Packing for Paleo: Preparation is the key to success. I spend 15 minutes every night packing my food for the next day. The modern world is an alien wasteland of non-food. Every night, I sliced up tons of fruits and veggies and put them into sandwich baggies. I also pack bags of sliced, grilled meat, and nut mixes (macadamia and walnut is my favorite combo). For dinner, I keep bags of frozen veggies in the fridge (Pictsweet Steam’ables Spring Vegetables is one of my favorites). I eat a whole bag with a healthy sized chunk of meat that I’ve grilled over the weekend. Getting caught without a plan or prepared food is a recipe for failure. You will succumb to hunger and find yourself gulping down junk food.

The exercise component: I cut down my strength workouts to just 3 times a week. I also shortened the duration of the workout to 30 minutes. Intensity became the key. At least one workout would be a max effort. Pull ups, push ups, and sit ups until failure. The evolutionary theory behind the Paleo diet states that you should occasionally push yourself with short, extreme blast of maximum effort to replicate the harsh lifestyle of our ancient ancestors. A brief, life or death struggle stimulates the body to grow stronger, so that it can handle the challenge if it happens again.

I cut my aerobic training down to three times a week. I spiced runs up with at least 6 sprints and stations where I do push ups. I no longer run for times, and I never go more than 5 miles. On bad weather days, I hit the heavy bag for 30 minutes and watch episodes of my favorite sci-fi series, Smallville. The secret, for me, is to make the workouts fun. I checked my top speed for a single fast mile a few weeks ago: 6 ½ minutes. That’s fast for me; I haven’t been able to anything like that for decades. I can also do 20+ pull ups and 50+ push ups. That exceeds anything I could do when I was twenty.

Rest, in my opinion, is one of the least understood and underutilized fitness tools. I increased my sleep time to 7 ½ hours a day (up from 6), I’d like to get it to 8. I also added a 15 minute meditation session to my afternoon break. I found that drinking just two beers a night was ruining the quality of my sleep, so I switched to Sleepy Time Herbal Tea with valerian root. If you must consume beer (or wine, etc.), I suggest saving it for your free day.

Taking a day off from Paleo: In his book, The Primal Blueprint, Mark Sisson states that dieters should shoot for a 80% compliance rate, and not worry about an occasional indulgence…hence a free day. Saturday is my free day on the Paleo diet. It’s OK, have a bite of your Kryptonite. If I want apple pie, pizza, beer or whatever, Saturday is my day to go wild. Funny thing is, I seldom indulge that option anymore: the pizza tastes incredible, but after just a couple of slices, I can feel the sugar rush in my face, and my mind gets foggy. I really do prefer the potent mental alertness that the Paleo diet provides. That being said, a couple of Girl Scout cookies are not going to kill you.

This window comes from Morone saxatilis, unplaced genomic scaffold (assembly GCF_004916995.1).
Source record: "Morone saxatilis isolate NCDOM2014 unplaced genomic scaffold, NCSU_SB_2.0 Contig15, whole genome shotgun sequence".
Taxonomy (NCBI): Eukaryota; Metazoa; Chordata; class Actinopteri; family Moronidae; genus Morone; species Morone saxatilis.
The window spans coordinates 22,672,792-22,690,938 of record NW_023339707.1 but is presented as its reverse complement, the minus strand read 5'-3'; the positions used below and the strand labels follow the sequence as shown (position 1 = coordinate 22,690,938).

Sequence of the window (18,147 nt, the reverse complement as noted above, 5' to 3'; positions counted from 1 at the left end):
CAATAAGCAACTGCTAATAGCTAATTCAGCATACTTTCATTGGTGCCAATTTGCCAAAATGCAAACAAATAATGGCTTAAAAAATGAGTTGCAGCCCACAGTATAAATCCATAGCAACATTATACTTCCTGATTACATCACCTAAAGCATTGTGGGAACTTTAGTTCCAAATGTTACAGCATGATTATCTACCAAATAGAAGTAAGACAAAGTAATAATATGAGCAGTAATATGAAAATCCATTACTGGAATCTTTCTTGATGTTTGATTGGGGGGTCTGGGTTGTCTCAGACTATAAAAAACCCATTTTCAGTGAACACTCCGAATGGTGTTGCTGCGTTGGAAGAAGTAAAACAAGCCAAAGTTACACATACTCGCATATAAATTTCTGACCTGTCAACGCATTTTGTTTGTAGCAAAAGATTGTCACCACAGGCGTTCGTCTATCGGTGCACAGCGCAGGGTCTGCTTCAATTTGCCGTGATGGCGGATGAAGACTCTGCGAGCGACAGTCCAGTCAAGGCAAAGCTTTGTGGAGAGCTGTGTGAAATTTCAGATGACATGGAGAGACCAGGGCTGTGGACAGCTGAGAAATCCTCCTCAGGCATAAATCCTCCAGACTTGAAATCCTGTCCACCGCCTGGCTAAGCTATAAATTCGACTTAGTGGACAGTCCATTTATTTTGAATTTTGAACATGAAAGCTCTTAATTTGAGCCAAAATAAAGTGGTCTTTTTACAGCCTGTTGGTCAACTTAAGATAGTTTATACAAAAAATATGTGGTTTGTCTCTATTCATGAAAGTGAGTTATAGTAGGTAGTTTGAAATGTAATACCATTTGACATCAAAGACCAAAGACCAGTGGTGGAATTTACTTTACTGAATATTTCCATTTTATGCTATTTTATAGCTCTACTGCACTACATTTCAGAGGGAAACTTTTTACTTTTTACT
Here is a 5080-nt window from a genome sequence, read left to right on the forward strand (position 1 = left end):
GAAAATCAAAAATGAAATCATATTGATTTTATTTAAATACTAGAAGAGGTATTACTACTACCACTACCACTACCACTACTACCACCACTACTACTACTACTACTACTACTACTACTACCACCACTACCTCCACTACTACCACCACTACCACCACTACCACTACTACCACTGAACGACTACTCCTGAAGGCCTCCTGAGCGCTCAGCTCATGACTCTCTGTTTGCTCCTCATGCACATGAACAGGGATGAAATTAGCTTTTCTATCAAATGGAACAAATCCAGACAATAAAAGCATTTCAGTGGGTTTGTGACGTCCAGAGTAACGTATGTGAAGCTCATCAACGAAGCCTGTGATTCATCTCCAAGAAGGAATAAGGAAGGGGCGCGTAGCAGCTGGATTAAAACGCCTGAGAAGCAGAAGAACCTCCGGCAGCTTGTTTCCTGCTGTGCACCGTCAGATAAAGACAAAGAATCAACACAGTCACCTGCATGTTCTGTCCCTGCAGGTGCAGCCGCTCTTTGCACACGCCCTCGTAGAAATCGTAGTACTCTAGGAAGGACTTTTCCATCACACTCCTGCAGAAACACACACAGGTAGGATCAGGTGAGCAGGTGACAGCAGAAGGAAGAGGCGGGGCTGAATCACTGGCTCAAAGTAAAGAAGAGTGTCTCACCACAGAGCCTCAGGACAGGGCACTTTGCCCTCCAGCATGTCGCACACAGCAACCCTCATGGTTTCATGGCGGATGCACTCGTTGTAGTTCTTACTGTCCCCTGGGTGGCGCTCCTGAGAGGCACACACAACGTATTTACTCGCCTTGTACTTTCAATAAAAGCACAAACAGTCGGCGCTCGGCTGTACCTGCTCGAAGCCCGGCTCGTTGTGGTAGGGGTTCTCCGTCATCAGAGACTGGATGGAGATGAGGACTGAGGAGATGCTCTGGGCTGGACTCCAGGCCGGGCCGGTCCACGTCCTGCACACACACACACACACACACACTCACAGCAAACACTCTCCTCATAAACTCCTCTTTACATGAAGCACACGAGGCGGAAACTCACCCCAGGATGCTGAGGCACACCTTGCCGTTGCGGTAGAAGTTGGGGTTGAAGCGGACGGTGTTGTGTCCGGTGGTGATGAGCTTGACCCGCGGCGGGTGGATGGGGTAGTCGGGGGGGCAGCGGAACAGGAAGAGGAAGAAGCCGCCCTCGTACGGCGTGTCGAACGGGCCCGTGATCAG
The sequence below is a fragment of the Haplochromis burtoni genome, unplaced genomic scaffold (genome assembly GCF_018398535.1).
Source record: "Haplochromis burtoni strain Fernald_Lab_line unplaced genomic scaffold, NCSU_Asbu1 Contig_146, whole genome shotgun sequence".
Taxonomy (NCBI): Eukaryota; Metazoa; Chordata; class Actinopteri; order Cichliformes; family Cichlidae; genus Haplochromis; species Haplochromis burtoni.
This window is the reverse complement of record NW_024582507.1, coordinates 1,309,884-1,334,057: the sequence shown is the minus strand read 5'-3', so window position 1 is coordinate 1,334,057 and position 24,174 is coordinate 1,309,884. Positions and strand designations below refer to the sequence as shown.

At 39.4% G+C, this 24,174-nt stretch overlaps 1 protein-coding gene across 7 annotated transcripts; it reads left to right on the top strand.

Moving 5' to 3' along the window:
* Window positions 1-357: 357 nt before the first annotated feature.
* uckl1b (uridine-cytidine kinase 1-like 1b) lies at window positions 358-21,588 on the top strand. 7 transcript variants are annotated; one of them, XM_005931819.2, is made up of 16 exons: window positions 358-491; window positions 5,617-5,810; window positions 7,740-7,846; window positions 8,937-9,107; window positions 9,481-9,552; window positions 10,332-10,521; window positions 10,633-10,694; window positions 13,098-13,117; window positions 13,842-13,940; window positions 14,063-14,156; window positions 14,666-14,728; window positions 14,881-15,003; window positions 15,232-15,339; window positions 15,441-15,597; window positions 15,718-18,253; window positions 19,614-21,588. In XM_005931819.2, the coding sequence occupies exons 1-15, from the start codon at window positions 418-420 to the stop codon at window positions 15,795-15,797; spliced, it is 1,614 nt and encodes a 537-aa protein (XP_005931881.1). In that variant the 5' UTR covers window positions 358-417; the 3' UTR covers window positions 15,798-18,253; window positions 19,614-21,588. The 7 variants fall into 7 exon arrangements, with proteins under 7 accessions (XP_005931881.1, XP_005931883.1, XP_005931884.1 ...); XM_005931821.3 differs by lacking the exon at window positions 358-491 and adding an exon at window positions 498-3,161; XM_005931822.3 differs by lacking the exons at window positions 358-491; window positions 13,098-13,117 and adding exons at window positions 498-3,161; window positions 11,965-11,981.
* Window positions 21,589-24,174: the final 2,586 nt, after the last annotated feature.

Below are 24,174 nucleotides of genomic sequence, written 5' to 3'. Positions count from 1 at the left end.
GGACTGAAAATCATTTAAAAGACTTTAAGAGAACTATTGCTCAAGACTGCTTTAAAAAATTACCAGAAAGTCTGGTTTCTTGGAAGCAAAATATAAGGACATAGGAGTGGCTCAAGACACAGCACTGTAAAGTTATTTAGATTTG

Profile shot from newspaperI work at medium-sized daily newspaper in Virginia as an advertising account representative. My friends in the newsroom followed my primal lifestyle musings on Facebook and became intrigued. In June of this year I was invited to tell my story in the newspaper’s Healthy Living section. (Here is a link to that story.)

“Paleo it Forward” is my Facebook page where I share more personal experiments, and my philosophy: Sharing is the best way to spread the secret of a healthy body. Share information, share your stories, and when you can, cook somebody a delicious Paleo meal.

The primal lifestyle and workout protocol as presented in The Primal Blueprint, has worked for me: my body has reverted to a younger, more vital version, I am never hungry, nor am I frustrated by long, boring workouts. I eat as much real, healthy food as I wish and maintain a decent weight… and can do more pull ups at 56 then I could at 17! What more could a middle-aged caveman want?


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69 thoughts on “Stronger, Fitter, and Faster Than Ever Before”

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  1. Great story and a great example of less is more! Peak out, then recover.

    Do you take any supplements?

  2. I loved your story and your last picture. It is so great you are now seen as an inspiration instead of a joke a the office. You are looking mighty fine at 56, much better than most of my 40 something peeps 🙂 Keep on Paleo on!

  3. Congratulations. Great story. Thanks also for the grocery list, recipe and great tips!

  4. Very good story of regaining a healthy, vigorous body…and mind, too, I’m sure. But lose the helmet with the horns. We now know that the original Viking never wore such things–helmets, yes; helmets with horns, no.

      1. Awesome testimony Bobby! You are looking great and full of life, horns or no horns. 🙂

  5. Thanks for your testimony and for including a typical weeks menu and shopping list.

  6. Your last photo is great! Thanks for sharing your story with us, and congrats on keeping pace with your kid in the 50! That’s impressive!!

    1. I didn’t have my kids until my 30’s. I might not get grand kids until my 70’s…I want to be ready and able to play

  7. Awesome story for us older paleos! Also love the simplicity of the food and exercise, it just makes life so much easier and you can make time to put more good things into your life. Thanks for sharing.

    1. Because I can’t go like a maniac everyday, when I do hard it is such a treat. Workout rationing. It’s like having an old sports car that you can still drag race with once in a while.

  8. I enjoyed your story and particularly loved your food lists and example meals. Always helpful in putting it all together for other who are just starting out. Good job!!